James Johansen

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A meeting of the Committee formed to arrange for local soldiers send off, was held in the school on Wednesday evening, there being present- Messrs. John Bennett, W. Delahey, M. Condon, J. Cooper, W. Wells, J. Wightman, W. Cain, W. Allan, R. J. Alkemade (Hon. Sec.) and A. B. O'Hara (in the chair). Collections, amounting to £10/7/6 were handed in, and it was decided to present each of the soldiers who have gone to the front, and to those in camp, who enlisted from Coimadai, with a gold medal, suitably inscribed. A discussion was held on the advisability of holding the usual send-off social, and it was decided that, in view of the state of the Camps through meningitis, it would not be advisable to bring the soldiers together, even if it were possible. It was therefore decided to forward the medals to the men in Camp, and to the parents of those already at the Front. Mr. R. J. Alkemade and Mr. A. B. O'Hara were deputed to secure a suitable medal and inscription. The names of the soldiers already at the Front, and in Camp, from this district are -Wm. Clark, Percy Oswin, Alex. Driever (at the Front); James Johansen, James Bourke, Arch. Clark, David Coghlan, Bert Coghlan, William Bennett and Ted. Hales (in Camp). The sum of £7/10/ has been collected locally, by Miss Alice O'Hara, for the sick and wounded soldiers, and it is now proposed to hold an entertainment in aid of the Bacchus Marsh Red Cross Fund. It is hoped that the good work started locally will be continued, and heartily supported.[1]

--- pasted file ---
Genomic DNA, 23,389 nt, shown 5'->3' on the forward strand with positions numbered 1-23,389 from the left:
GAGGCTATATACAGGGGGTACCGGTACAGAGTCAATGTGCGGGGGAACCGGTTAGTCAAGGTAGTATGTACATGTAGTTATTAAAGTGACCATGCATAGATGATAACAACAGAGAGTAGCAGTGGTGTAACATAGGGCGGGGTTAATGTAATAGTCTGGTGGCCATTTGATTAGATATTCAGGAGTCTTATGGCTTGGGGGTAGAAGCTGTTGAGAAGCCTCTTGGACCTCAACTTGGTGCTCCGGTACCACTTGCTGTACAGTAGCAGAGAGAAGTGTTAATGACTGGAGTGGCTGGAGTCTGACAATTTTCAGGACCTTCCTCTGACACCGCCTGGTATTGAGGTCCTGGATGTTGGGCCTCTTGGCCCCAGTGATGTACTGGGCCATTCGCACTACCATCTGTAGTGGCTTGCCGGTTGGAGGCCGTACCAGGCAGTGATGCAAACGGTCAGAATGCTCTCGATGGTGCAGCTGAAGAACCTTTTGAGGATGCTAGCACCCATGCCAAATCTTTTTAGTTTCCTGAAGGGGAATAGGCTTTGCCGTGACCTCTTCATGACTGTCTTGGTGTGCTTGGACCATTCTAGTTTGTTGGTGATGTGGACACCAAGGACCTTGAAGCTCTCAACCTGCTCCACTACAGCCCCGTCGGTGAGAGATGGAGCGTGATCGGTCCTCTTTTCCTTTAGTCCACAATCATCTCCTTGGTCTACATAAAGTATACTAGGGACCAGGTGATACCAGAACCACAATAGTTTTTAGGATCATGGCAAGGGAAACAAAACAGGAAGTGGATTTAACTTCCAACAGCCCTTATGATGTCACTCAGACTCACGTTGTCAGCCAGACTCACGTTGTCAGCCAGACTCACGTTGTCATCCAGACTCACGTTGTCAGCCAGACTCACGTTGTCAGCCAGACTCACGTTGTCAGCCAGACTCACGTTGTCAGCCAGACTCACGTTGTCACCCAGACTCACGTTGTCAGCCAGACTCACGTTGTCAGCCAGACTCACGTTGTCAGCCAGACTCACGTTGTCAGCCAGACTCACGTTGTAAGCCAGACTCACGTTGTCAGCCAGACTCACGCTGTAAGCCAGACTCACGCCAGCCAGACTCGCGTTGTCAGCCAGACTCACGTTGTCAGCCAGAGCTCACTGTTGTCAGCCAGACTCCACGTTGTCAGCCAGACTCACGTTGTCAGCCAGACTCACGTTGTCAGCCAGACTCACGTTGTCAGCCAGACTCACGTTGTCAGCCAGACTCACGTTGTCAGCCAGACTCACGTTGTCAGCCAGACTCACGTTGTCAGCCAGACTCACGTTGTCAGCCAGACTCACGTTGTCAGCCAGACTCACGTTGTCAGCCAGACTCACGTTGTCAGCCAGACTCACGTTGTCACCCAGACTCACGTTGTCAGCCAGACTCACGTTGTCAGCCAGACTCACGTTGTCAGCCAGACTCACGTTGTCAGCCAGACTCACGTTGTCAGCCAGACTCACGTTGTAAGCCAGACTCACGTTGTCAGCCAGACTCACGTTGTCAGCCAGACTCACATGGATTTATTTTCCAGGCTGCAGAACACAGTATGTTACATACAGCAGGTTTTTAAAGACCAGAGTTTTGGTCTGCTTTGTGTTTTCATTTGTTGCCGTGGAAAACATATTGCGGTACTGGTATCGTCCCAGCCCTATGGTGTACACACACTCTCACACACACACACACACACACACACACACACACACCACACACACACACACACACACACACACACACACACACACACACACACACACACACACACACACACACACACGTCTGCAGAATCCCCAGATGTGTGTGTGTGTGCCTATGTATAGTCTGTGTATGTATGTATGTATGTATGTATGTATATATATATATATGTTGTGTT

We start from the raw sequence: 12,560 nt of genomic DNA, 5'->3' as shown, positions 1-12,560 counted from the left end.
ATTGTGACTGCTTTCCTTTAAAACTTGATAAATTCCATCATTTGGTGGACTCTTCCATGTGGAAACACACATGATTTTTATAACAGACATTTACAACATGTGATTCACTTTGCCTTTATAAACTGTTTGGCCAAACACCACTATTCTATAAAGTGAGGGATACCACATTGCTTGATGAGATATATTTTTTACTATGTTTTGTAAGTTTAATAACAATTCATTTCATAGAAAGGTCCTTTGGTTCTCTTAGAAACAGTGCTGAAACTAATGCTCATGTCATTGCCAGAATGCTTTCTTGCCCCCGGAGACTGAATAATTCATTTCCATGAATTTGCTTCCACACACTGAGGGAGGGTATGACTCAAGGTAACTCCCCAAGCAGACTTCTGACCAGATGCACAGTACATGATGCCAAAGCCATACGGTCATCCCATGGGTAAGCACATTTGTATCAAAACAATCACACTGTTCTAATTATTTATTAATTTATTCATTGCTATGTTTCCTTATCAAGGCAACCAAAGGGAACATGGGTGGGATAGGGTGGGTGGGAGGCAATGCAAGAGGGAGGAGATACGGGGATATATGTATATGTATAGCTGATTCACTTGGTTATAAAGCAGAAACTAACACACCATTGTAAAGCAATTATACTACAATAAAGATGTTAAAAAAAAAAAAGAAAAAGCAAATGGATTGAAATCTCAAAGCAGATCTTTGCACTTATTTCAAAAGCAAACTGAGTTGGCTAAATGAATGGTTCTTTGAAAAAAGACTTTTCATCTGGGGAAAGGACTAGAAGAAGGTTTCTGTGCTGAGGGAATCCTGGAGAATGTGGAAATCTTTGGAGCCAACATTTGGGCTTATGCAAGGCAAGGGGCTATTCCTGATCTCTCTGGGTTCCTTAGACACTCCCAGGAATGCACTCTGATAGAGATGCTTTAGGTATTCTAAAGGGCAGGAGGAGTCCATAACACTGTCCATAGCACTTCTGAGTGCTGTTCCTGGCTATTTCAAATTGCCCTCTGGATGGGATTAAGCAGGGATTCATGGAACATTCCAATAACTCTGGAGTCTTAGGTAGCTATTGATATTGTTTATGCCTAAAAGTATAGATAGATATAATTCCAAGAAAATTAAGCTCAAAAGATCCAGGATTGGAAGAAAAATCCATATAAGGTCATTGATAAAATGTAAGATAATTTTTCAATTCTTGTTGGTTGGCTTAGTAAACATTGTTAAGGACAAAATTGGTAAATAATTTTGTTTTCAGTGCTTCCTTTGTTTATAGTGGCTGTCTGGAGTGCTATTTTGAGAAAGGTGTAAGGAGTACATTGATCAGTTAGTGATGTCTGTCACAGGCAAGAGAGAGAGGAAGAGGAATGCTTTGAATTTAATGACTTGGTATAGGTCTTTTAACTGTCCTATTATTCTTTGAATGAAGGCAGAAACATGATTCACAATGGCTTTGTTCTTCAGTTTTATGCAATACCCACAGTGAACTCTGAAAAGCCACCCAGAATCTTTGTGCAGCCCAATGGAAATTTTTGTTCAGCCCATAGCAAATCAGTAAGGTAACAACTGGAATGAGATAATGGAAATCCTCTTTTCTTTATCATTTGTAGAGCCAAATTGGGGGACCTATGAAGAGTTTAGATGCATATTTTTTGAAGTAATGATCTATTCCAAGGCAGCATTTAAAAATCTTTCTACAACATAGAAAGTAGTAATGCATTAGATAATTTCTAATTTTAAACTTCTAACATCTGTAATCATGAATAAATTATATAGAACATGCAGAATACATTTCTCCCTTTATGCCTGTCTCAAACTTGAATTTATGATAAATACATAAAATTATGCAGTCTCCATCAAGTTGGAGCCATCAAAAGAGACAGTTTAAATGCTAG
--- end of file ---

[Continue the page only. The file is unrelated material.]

See also

Bacchus Marsh

Bacchus Marsh Shire Honour Roll


Coimadai State School Roll of Honor

John Johansen

William Johansen


COIMADAI News has been received of the death of Private James Johansen; of Coimadai, in No. 6 British Red Cross Hospital, from meningitis. He enlisted on 26th June, 1915, and embarked on 16th Nov, 1915. After serving some months in Egypt, he went to France, and was wounded in the thigh on 6th March 1916, at the Somme. After three months in hospital, he returned to the firing line and was again wounded in the head by shrapnel at Pozieres, on July 19th. On recovery he again returned to the trenches, and remained there till Feb., 1917, when he was taken to No. 26 General London hospital, suffering severely from trench feet. After five months' treatment (during which it was thought that operations would be necessary) he ultimately recovered, and spent a fortnight well-deserved rest in Scotland. He rejoined his Unit on 26th June, 1917, and had, been fighting up to the time of his death on 24th of last month. Pte. Johansen was a native of Coimadai, youngest son of the late Adolph and M. Johansen, who were old residents. He was a manly young fellow, and a type from which the best soldiers are made. His ardent desire while in training was to fit himself for the work before him, and his whole-souled wish to do his bit for his country was admired by all his friends here. His brother, John, is still fighting at the Front, while his elder brother, Wm., has on several occasions tried to enlist, but has been rejected each time. General regret was expressed on all sides when the news of his death was received, as "Jimmy's" return was looked forward to in anticipation of interesting stories and reminiscences of the Great War.[2]
DEATH. On Active Service. Johansen.-Died. of meningitis in No. 6 British Red Cross Hospital, on February 24, 1918 (previously twice wounded), James, beloved youngest son of the late Adolph and Margaret Johansen, of Coimadai, and brother of William and John Johansen (at the -Front), aged 25 years. He answered to his country's call, . And gave his best, his life, his all. May his soul rest in peace.[3]



  1. Melton Express, 11 September 1915
  2. Bacchus Marsh Express, 9 March 1918.
  3. Bacchus Marsh Express, 09 March 1918.

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